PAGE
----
Former CIA official Michael Scheuer told Congress in 2007 that under the Clinton administration, the US sought assurances that each foreign government would treat captured al-Qaeda “fighters” according to “its own laws.” But according to Scheuer, “[t]here [were] no qualms at all about sending people to Cairo and kind of joking up our sleeves about what would happen to those people in Cairo—Egyptian prison.”

The US has also conducted, directed or assisted in “extraordinary renditions” -- transferring individuals without legal process for the purpose of interrogation or detention. Individuals have been held in secret US-run facilities, delivered to foreign authorities, or held in camps ostensibly run by foreign authorities but directed and funded by the US government, the report notes.

Key human rights experts and tribunals have expressed skepticism about the reliability of assurances, and articulated circumstances under which they should not be used. “But this non-categorical approach has left the door open to experimentation, including by the UK and Canada, which, like the US, have used assurances in deportations and transfers in Afghanistan. Their experiences demonstrate both the persistent deficiencies of assurances and the feasibility of better practice by the US,” the report says.

It notes that countries have long used assurances in extradition and related contexts, albeit more commonly in the context of guarantees against imposition of the death penalty. “In the context of torture, human rights fact-finding and monitoring bodies have long sought assurances from governments that detainees they visit and interview will not later be abused in retaliation,” it says.

These practices may partially explain why key human rights experts and tribunals initially accepted and even encouraged the use of assurances against torture. For instance, in 1996, then-Special Rapportuer on Torture Nigel Rodley encouraged Canada to seek assurances if it insisted on deporting a failed asylum-seeker to Algeria, calling it “perfectly appropriate and not uncommon.” In contrast, the European Court of Human Rights rejected assurances against torture in a 1996 case, Chahal v. UK, based on a scrutinizing assessment of their reliability.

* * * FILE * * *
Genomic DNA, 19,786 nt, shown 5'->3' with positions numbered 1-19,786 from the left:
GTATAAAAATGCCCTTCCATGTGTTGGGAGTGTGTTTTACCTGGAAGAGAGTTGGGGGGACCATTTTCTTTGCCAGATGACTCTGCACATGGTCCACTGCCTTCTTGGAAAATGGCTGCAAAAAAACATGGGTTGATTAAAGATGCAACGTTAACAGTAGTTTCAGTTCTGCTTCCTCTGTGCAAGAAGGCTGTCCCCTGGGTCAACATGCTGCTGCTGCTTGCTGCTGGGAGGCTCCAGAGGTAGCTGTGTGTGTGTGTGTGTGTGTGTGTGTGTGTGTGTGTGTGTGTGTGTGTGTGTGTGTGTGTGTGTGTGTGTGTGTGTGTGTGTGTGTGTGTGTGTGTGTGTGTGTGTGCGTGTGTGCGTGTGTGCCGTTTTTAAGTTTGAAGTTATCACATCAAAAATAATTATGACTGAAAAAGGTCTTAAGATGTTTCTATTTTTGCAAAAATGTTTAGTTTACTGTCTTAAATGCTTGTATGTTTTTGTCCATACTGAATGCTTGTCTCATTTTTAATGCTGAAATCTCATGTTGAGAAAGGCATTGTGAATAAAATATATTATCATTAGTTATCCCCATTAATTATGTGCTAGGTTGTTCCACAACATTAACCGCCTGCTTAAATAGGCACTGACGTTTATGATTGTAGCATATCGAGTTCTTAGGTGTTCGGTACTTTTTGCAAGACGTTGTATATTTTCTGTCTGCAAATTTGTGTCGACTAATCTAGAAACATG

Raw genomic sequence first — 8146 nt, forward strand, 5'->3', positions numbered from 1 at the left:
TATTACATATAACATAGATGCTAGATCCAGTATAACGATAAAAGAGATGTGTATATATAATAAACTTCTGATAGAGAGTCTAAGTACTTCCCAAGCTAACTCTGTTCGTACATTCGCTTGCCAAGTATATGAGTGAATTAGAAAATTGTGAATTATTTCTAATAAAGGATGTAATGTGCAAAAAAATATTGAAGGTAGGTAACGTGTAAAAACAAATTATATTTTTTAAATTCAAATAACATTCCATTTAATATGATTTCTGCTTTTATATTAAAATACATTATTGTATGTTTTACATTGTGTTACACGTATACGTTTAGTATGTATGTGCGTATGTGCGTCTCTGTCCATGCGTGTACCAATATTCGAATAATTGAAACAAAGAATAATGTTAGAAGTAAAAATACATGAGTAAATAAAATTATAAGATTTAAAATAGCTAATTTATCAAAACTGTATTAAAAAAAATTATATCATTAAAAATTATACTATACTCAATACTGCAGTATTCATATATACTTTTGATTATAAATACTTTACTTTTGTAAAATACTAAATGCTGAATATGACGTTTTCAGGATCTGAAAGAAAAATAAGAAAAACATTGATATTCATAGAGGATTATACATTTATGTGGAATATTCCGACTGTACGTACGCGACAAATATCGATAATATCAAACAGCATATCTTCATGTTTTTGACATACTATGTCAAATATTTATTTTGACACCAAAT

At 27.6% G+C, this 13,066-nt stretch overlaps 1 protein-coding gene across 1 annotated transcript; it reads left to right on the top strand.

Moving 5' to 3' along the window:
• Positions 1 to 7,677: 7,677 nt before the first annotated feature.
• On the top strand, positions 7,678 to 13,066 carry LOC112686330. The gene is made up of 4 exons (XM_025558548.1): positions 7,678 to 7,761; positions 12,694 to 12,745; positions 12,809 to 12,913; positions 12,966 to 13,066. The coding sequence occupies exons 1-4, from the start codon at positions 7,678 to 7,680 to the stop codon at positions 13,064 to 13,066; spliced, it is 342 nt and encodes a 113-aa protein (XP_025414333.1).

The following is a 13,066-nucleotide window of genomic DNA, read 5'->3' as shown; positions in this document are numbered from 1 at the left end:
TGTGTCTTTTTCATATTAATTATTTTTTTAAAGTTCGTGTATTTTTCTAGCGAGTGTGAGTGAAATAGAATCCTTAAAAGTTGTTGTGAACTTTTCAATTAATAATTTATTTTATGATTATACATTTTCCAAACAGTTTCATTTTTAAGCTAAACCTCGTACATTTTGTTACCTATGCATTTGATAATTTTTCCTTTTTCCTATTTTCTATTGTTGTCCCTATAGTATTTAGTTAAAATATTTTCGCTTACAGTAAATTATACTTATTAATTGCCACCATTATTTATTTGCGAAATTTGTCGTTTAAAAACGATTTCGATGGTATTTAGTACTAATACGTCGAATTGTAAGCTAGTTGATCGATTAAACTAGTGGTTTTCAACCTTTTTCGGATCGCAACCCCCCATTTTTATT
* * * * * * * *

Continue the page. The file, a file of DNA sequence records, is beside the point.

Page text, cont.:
By 2004, a series of revelations about the “global spider’s web,” as European Parliament member Dick Marty put it in a 2006 report, of US-directed renditions and torture—including the role of assurances— “had recast the debate from the question of assurances’ effectiveness to whether they should be rejected on principle,” the report noted.

In 2005, UN High Commissioner on Human Rights Louise Arbour indicted assurances as “threaten[ing] to empty international human rights law of its content.”

According to Arbour: “Diplomatic assurances basically create a two-class system among detainees, attempting to provide for a special bilateral protection and monitoring regime for a selected few and ignoring the systemic torture of other detainees, even though all are entitled to the equal protection of existing UN instruments.”

Arbour’s position mirrored the emerging perspective of major human rights organizations, the report says. While some advocates privately debated whether to suggest basic requirements for reliable assurances, others insisted that such a position would undermine the advocacy message that assurances should be rejected wholesale—the “reject rather than regulate” position.

Key human rights organizations continue to urge governments to abandon the concept of assurances altogether, emphasizing, as Amnesty International put it in a 2010 report, that the international human rights system is “fundamentally undermined when states seek to circumvent it with non-binding, bilateral promises not to torture.”